3. Attacks on Civilians
Like I said before, even your average consumer wasn’t safe from the Console Wars. When you weren’t carving shivs out of broken controllers to survive cafeteria fights or dodging the glances from your local pushers, you had to even be careful about watching TV. One day, Sega finally decided to skip normal advertising to broadcast their message and brainwashing rays worldwide. Just watch as this normal, slightly slow, boy is transformed into a “Sega!” spewing mutant who will inevitably buy everything from the Sega Nomad to the Activator. Sega planned to broadcast their new type of advertisements and Nintendo prepared to do the same.
Luckily, through the hard work of the FCC’s top secret strike force and a united effort of intelligence services from around the world, this dastardly plot was stopped and liberal amounts of amnesia rays kept the general populace from finding out about the horror they barely avoided. Between this and the Eugenics War, it’s a surprise we actually remember anything from the 90s.
Of course, there was something far worse going on during the Console War.
2. Child Testing
One day you’re at a store when a guy in a clean suit and a bleached smile comes up to you and your parents, asking if you want to test the latest video games. You naturally say “Yes” and your parents, after making sure the guy is legit, sign a release form, thinking you’ll be able to get out all of your hyperactivity while also gaining counter evidence for the day when you accuse them of being the worst parents ever. They then walk away, completely unaware of what you’ve been drafted into.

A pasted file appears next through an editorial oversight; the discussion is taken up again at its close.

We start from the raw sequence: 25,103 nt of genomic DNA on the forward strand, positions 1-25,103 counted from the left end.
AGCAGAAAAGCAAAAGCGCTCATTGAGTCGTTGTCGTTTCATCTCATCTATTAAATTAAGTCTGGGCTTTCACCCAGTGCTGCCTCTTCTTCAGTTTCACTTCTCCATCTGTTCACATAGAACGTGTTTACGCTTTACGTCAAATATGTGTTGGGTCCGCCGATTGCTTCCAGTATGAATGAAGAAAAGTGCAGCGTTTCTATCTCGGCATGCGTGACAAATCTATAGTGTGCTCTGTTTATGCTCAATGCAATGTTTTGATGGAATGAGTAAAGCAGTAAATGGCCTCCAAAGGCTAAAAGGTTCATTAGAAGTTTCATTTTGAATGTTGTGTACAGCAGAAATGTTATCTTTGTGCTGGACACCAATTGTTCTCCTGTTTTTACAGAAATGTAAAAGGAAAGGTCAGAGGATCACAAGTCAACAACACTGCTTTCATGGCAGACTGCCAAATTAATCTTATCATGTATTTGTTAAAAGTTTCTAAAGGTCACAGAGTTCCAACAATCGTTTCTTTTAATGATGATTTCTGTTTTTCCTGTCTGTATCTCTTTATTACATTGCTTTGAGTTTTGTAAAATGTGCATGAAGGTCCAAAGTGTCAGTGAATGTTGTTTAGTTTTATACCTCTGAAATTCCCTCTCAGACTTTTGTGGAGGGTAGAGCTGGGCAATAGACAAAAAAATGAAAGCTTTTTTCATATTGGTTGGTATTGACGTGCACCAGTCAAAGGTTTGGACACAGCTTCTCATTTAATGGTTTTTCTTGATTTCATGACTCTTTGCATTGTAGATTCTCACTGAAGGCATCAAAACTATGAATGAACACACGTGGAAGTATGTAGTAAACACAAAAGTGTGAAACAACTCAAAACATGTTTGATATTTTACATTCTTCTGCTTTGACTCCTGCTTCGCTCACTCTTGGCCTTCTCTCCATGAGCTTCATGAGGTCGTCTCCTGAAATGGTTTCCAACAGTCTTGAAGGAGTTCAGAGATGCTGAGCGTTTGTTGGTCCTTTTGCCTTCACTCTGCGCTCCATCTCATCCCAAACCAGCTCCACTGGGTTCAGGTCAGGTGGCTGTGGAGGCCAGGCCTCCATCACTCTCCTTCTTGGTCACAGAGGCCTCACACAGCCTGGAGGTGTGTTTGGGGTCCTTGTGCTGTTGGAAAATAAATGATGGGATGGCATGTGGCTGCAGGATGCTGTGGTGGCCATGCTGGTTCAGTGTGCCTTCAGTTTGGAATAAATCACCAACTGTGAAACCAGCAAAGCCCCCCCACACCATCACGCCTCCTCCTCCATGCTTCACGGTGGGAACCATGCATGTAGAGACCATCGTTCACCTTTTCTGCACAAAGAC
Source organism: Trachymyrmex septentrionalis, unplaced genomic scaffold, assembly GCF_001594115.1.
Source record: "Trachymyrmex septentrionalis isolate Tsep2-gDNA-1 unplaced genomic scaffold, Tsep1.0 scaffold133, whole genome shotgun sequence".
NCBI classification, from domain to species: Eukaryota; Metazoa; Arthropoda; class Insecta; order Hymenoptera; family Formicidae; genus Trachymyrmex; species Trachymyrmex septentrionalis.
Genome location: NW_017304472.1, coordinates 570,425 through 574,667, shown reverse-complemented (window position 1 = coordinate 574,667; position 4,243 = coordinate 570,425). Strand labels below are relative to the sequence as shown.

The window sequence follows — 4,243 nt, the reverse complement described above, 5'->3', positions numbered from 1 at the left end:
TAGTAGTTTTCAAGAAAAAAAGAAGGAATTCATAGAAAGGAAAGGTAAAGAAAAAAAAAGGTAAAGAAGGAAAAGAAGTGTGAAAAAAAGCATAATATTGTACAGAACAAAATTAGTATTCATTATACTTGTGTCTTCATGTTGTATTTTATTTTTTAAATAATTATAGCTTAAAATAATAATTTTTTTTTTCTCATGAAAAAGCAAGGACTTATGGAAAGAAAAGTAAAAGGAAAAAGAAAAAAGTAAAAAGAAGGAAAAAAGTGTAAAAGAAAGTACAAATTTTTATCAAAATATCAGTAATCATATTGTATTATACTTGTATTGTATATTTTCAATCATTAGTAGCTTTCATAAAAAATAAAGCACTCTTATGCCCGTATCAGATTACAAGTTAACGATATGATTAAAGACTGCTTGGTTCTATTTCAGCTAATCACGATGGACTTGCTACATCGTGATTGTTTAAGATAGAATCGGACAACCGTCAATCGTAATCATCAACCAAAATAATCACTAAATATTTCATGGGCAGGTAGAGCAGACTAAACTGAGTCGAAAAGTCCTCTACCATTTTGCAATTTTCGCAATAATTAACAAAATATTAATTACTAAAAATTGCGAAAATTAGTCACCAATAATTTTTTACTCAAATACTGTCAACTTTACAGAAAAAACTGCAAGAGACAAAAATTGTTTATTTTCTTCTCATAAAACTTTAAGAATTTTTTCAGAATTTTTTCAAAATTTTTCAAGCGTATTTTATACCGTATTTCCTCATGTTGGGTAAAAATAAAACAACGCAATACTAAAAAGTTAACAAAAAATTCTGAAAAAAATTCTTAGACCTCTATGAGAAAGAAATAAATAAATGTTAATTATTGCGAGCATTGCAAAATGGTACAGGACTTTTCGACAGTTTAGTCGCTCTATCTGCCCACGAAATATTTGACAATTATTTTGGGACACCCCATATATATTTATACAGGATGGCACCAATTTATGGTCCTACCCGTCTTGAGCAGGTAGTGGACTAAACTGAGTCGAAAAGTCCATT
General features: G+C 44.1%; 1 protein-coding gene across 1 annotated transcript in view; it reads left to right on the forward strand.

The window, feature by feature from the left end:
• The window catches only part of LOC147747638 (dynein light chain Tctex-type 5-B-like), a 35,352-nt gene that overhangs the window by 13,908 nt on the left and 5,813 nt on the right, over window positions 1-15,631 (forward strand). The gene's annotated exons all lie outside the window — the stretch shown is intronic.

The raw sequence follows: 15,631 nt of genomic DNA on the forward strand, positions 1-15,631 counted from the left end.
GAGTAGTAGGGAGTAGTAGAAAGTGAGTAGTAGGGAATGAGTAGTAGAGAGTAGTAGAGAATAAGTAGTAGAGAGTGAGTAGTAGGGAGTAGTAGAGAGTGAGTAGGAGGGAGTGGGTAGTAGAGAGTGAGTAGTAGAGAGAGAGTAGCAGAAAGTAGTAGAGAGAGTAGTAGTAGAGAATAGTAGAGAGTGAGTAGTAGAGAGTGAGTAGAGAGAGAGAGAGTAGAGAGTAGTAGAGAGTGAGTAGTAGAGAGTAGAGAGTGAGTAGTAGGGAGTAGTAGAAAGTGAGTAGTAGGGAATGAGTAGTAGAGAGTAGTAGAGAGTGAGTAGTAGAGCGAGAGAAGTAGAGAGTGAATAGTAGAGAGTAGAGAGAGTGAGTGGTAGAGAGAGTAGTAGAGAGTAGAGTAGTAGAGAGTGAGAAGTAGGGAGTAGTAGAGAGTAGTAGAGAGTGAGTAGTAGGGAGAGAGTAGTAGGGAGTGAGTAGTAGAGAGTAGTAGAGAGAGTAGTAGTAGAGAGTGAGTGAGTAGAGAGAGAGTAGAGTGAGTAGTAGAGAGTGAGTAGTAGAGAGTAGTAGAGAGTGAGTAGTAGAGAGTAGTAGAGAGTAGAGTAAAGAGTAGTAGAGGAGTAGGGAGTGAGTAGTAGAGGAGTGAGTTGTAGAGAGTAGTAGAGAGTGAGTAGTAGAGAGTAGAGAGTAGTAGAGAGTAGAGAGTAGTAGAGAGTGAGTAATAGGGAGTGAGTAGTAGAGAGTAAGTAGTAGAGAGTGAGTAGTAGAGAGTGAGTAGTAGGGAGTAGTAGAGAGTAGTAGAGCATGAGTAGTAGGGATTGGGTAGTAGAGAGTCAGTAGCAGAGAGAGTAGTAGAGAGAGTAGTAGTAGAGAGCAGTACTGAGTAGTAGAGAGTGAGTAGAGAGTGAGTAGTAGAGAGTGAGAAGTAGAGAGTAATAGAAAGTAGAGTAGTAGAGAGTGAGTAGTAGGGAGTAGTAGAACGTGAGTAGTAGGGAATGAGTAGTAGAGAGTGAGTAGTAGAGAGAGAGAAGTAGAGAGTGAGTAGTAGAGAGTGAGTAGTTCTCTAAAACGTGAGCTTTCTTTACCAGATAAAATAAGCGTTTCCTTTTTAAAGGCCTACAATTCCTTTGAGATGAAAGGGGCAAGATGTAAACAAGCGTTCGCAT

The testing done in those labs wasn’t to find bugs or even focus groups. It was to find out if gamers could SURVIVE. The original version of Starfox 64 had olfactory disbursement units that let you smell sweat-soaked fur as the game goes on, a pair of pants that wet itself with fake urine when you were close to death, and a small explosive patch that would char your flesh and leave glass embedded in you when your Arwing was destroyed.
Of course, Nintendo wasn’t the only one doing this. The Sega Saturn had to do multiple tests before the console stopped sending testers to the hospitals due to sudden blindness, nervous breakdowns, and crushed sphincters (seriously, it can happen, look it up):
And let us never forget what happened to the 3DO testers. May they rest in peace:
Was it worth it? WAS IT?
1. The Bombs
So what made things change? What made the console wars go from flippant attacks on civilians and the console makers to the way they are now?
Sega went too far. True, the loss of missile post 78, the most incompetent post on the planet (DEFCON 5 is actually the lowest level of readiness), was a minor loss, but blowing them up with a mutagenic bomb that even makes roaches into “Sega!” mutants was the last straw. Strict sanctions were placed against console makers and reforms were put in place that prevented console makers from owning military-grade ordinances. The last military action taken by a console maker was a retaliatory attack made against Sega headquarters that was bravely thwarted by Segata Sanshiro (who was simultaneously one of the greatest human beings who ever lived and Sega’s most brutal enforcer). His death brought the past incarnation of the console war to a close as shown by this video.
So that’s the list. If you’d like to share your prayers for those who fell during the console war of the 90s, please do so. If you’d like to accuse me of throwing something together in three hours to meet a deadline, well, I would have to frown at you. These commercials were completely serious recounts of the darkest portion of video game marketing’s history. The fact that nobody remembers it that way but me is completely irrelevant.